The IP prepared a recommendation to the bank’s Board of Executive Directors to pursue a full investigation on September 19. The report called for “an investigation into the bank’s review and due diligence of the capacity and processes of one of the project’s lead implementing agencies, i.e. TANAPA, and whether risks to communities were identified in project documents, appropriate mitigation measures put in place, and the bank’s supervision of the project’s implementing agencies.”
The board’s approval of this decision was expected to be made public on October 4 but was postponed at the last minute to October 25. On the day of the new deadline, the decision was again delayed as one board member called for an additional discussion on the eligibility report. On November 15, the board finally accepted the panel’s recommendation for investigation. Once the investigation begins, it must be submitted to the bank’s management within six months, which then has six weeks to provide a response. Only then will the board hold a discussion to determine the action to be taken.
While disbursements continue amid the delayed investigation, bank-funded TANAPA rangers continue to terrorize the communities with impunity.
In the six months since the complaint was filed, project funding has continued. The inability of the IP to freeze funding allows a project to move ahead with business as usual even after complaints of abhorrent abuses. The Bank has already disbursed $92 million out of the $150 project total, with approximately $28 million disbursed since the complaint was filed. The bank can continue to expedite funding until the full $150 million has been disbursed to the Tanzanian government—effectively undermining any impact the IP investigation could have. When this concern was raised with the World Bank, a self-proclaimed “global leader in transparency,” the institution responded by scrubbing the financial disbursement information from the project website.
Screenshots of the REGROW project page showing removal of disbursement information.
While disbursements continue amid the delayed investigation, bank-funded TANAPA rangers continue to terrorize the communities with impunity. On the morning of October 28, five herders were at their camp outside of Mwanawala, a village visited by the IP during their visit. Suddenly, the group’s cattle were scattered by a helicopter making a low pass. TANAPA rangers disembarked and began seizing the herd that had been driven into RUNAPA. The herders resisted and, in the commotion that ensued, 21-year-old Zengo Dotto was shot and killed by a ranger. The young herder died trying to protect his family’s cattle, vital to their livelihoods. His parents refused to claim his body from the morgue until the rangers are brought to justice for the murder of their son.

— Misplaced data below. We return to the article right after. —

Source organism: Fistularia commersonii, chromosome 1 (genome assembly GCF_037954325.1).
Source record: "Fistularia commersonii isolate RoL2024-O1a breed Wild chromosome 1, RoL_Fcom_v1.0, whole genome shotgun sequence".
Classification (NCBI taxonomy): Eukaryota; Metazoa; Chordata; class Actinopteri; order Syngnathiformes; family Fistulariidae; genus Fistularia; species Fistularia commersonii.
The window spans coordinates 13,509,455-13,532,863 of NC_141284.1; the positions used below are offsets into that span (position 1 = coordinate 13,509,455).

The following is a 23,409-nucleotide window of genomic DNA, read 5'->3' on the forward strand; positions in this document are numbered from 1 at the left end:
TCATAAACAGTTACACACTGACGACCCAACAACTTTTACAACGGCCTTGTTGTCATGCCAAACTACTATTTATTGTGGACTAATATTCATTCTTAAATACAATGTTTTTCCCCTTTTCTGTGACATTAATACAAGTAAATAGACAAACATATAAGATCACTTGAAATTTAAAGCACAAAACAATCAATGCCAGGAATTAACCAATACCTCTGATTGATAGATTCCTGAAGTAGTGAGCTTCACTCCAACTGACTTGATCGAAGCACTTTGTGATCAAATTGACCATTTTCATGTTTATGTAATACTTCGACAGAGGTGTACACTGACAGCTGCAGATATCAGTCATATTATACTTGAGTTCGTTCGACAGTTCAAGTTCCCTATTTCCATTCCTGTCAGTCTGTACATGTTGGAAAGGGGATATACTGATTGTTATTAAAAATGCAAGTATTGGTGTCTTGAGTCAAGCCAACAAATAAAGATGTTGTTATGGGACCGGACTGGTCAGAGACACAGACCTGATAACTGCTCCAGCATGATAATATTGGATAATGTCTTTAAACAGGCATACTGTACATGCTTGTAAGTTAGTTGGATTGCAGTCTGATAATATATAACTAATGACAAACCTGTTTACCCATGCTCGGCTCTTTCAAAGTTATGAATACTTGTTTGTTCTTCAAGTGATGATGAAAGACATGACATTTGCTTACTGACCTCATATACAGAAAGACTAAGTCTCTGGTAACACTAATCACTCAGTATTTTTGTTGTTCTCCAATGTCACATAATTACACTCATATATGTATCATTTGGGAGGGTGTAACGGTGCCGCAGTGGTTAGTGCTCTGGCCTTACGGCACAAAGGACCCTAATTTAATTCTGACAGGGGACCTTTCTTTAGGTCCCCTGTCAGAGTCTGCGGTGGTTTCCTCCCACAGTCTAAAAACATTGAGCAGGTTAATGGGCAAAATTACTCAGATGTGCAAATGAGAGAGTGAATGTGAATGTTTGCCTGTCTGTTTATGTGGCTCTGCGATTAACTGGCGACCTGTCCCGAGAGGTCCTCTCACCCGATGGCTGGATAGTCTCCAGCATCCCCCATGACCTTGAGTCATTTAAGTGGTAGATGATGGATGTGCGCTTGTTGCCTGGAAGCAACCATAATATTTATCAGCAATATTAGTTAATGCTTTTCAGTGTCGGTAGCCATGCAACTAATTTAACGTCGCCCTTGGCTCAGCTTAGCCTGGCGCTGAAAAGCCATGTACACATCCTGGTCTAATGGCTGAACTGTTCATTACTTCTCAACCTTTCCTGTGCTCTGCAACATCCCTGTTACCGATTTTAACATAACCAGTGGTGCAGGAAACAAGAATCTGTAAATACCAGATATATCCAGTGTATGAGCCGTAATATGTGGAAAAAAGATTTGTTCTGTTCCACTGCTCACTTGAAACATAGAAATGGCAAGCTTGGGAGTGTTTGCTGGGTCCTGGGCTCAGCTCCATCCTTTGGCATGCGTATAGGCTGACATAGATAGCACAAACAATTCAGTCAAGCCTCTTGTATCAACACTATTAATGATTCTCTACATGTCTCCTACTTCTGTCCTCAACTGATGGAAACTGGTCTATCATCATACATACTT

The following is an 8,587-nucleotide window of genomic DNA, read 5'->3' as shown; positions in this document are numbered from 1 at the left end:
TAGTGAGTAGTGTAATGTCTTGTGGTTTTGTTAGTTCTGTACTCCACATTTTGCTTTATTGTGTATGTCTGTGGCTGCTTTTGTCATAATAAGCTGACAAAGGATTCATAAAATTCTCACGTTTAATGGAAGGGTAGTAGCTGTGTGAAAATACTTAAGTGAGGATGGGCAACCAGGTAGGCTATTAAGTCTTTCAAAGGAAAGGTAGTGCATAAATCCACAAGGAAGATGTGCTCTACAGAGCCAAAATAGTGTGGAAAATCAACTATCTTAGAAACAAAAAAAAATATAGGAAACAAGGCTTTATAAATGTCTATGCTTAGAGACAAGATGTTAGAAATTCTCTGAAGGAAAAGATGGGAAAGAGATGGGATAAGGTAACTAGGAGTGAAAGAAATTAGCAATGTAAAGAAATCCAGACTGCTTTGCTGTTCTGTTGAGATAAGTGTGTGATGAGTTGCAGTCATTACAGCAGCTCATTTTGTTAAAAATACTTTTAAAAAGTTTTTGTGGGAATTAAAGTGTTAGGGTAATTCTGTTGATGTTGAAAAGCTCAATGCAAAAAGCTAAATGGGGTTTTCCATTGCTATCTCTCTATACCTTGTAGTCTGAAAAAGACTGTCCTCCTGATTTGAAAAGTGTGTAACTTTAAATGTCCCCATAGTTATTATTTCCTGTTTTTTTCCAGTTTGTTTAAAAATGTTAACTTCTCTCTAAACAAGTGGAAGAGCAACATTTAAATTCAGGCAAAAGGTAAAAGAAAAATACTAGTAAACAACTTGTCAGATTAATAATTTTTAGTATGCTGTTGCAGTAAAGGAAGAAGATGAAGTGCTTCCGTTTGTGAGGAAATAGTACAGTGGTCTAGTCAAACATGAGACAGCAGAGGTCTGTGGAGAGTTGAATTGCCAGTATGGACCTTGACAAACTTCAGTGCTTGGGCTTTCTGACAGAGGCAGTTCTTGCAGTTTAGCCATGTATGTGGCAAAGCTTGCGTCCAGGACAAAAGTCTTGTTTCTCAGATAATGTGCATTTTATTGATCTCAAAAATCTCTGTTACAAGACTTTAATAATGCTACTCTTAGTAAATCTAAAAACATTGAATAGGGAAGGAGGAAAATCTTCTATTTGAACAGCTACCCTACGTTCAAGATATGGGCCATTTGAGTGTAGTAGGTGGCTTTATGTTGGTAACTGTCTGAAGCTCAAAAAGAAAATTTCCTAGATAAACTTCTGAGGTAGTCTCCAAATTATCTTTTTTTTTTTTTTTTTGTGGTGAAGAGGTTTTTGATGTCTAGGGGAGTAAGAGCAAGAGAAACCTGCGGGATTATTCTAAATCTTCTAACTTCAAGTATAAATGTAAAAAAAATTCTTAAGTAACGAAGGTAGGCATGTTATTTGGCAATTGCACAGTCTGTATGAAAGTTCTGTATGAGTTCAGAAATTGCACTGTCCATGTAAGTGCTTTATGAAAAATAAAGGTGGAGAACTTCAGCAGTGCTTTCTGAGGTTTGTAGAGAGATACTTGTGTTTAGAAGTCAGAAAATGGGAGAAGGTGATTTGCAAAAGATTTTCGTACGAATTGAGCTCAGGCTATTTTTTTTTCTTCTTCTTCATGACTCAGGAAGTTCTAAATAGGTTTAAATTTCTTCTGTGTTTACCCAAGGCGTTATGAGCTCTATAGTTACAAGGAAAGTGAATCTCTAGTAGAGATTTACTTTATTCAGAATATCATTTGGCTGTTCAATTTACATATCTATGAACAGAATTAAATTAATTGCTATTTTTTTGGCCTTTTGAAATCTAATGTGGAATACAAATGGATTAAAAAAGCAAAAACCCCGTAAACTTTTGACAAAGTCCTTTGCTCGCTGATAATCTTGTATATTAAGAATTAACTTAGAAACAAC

Justice Delayed Is Justice Denied
The World Bank currently has 23 active projects in Tanzania totaling over $8.3 billion in loans and grants. Along with the U.S. government, its main financer, the bank holds enormous influence over the government and could use this leverage to stop the human rights crisis facing communities near RUNAPA and across the country. In recent years, the bank has taken swift action to sever funding to several countries, including Uganda, after the passage of a draconian anti-LGBTQ law and Russia, after its invasion of Ukraine. That it continues to finance the Tanzanian government is a shameful double standard. In addition to the reported abuses around RUNAPA, the Tanzanian government has been internationally condemned for its forced evictions and cruel livelihood restrictions imposed against the Maasai in the Ngorongoro Conservation Area (NCA) and Loliondo.
At a recent event celebrating the IP’s 30-year history, Chair Ramanie Kunanayagam explicitly recognized: “We are very aware that justice delayed is justice denied, so we work very carefully to meet our timelines.” In this case, even if the IP meets its timelines, all the funds may be disbursed before the investigation can have a tangible impact on the lives of the villagers. The Tanzanian government and TANAPA see that regardless of its actions, money will continue to flow from the World Bank. How many more villagers must die before the bank ends its complicity in these atrocities?
Impacted villagers did not mince their words in their letter to the bank. “In desperation, we are writing to petition you, the executive directors of the World Bank, to please stop financing the REGROW project and answer our calls for justice. We are tired of living in constant fear for our lives.”
In order to be truly accountable, the World Bank must immediately stop funding the project. This is the only way to make it clear to the Tanzanian government that its human rights abuses will not be tolerated any longer.